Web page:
Everything’s Relative April 2003

Everything’s Relative April 2003

The lighter side of family history.

Found Money

I have always believed that our genetic material carries more than just the physical characteristics of our ancestors. I know that my father’s oratory ability passed to me from the times I listened to his speeches and sermons, and my mother’s cooking ability from the times 1 watched and assisted her in the kitchen. But how do I account for the skills and talents I inherited from my grandparents who died either before I was born or while I was still a child?

I can cook a sponge cake and make it rise the way my grandmother did, although I never enjoyed her tutoring in this art. I can make near-perfect chocolate Easter eggs using my paternal grandfather’s molds, although he and I never got the chance to make these Easter treats together. I feel that these little gifts they have left me slightly compensate for their early departures from my life.

I inherited my strangest and most amusing talent from my maternal grandfather, Poppa Dowell (pictured at right with the author’s maternal grandmother). He had an uncanny ability to find money in the street. Whether it was a few cents or a few dollars, nothing escaped his keen eyesight. I remember amazing my friends with the same strange talent when I was a child. My best friend recalls seeing me rummage in the grass for a few seconds and then triumphantly produce a hidden coin.

A few years ago, I accompanied my mother to buy seeds for the vegetable garden. As we walked along, my “coin radar” signaled to something on the ground. It was a $2 coin, which just happened to be the price of the seeds we were buying. As my Poppa Dowell was a keen gardener, I joked with my mum that he had “left” the coin for us to buy the seeds. From this was born the tradition of my poppa’s leaving coins for me to find. I regularly would pick up coins in the street and thank Pop for the present. 1 remember once complaining to my mum that Poppa was making it difficult to pick up the coins he had recently left in the middle of the road. Sure enough, the next coin was left conveniently on the sidewalk.

Not long ago, my mother and I took a trip to Sydney, Australia, to compete in a fun run/walk. We had planned for Dad to join us and felt guilty when he was too ill to go. The few days together were fun, and my mum was thrilled that she completed the event she had trained so hard for. But in the back of our minds, we worried about my dad. One morning, while sitting at a cafe, my mother commented softly, “Poppa Dowell mustn’t know we are in Sydney; he hasn’t left any coins.” With those words, I knew that our funny little ritual, and the belief that her father was there with us, actually would have made her feel better.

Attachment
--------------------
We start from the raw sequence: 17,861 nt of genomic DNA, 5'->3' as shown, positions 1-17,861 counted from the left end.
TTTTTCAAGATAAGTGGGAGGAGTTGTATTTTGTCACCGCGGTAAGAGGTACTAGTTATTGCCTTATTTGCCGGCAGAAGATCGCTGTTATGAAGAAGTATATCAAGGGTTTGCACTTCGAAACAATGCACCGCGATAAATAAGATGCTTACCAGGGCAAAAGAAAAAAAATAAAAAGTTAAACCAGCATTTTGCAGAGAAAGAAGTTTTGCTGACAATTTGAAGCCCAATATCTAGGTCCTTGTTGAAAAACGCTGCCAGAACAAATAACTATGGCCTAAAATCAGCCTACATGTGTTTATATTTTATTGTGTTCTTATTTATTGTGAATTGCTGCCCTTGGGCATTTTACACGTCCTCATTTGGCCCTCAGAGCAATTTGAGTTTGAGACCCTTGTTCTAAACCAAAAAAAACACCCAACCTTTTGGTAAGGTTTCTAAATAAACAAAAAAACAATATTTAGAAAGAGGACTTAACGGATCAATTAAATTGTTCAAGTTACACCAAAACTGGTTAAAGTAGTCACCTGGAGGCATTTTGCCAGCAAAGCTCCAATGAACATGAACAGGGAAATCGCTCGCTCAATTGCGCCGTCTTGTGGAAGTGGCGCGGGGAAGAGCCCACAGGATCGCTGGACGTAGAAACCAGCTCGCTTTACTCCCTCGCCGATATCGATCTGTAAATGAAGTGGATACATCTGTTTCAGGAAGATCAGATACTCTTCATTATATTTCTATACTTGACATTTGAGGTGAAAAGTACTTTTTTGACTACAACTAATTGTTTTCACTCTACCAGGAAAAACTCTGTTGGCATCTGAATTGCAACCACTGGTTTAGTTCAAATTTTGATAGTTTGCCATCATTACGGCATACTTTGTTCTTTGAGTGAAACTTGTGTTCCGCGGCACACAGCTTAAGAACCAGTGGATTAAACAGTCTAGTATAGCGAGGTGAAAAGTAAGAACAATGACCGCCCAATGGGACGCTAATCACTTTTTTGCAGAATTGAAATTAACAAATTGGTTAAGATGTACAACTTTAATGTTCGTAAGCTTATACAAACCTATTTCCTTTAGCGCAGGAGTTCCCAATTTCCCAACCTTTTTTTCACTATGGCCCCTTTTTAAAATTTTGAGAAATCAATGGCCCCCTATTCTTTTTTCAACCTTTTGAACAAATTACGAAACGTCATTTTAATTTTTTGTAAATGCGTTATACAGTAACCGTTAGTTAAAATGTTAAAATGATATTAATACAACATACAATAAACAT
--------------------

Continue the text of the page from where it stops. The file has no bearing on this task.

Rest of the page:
In August, I moved my life from nice, safe, familiar Melbourne, Australia, to unknown, unfamiliar Chiba, Japan. Feelings of doubt and worry about having made the right decision flooded my head. But on the first day in my new city, as I left the government office after registering for residence, a shiny, glorious 100-yen coin was lying right in my path. Thanks, Poppa Dowell. Your timing was perfect.

Susan Miles

Chiba City, Japan

Wanted: Dead or Alive

My maternal grandmother’s brother had a great sense of humor and loved to tease. During World War I, he was living in another state and decided to go home to Texas. He had a friend send my grandmother a telegram stating that her brother had died, and his body would arrive in Texas by train. The whole family awaited the body’s arrival at the train station. When the train stopped at the station, my great-uncle walked off the train, alive and well! He just wanted to make sure someone would meet him.

Nelda J. Smith

Abilene, Texas
 
From the April 2003 issue of Family Tree Magazine.

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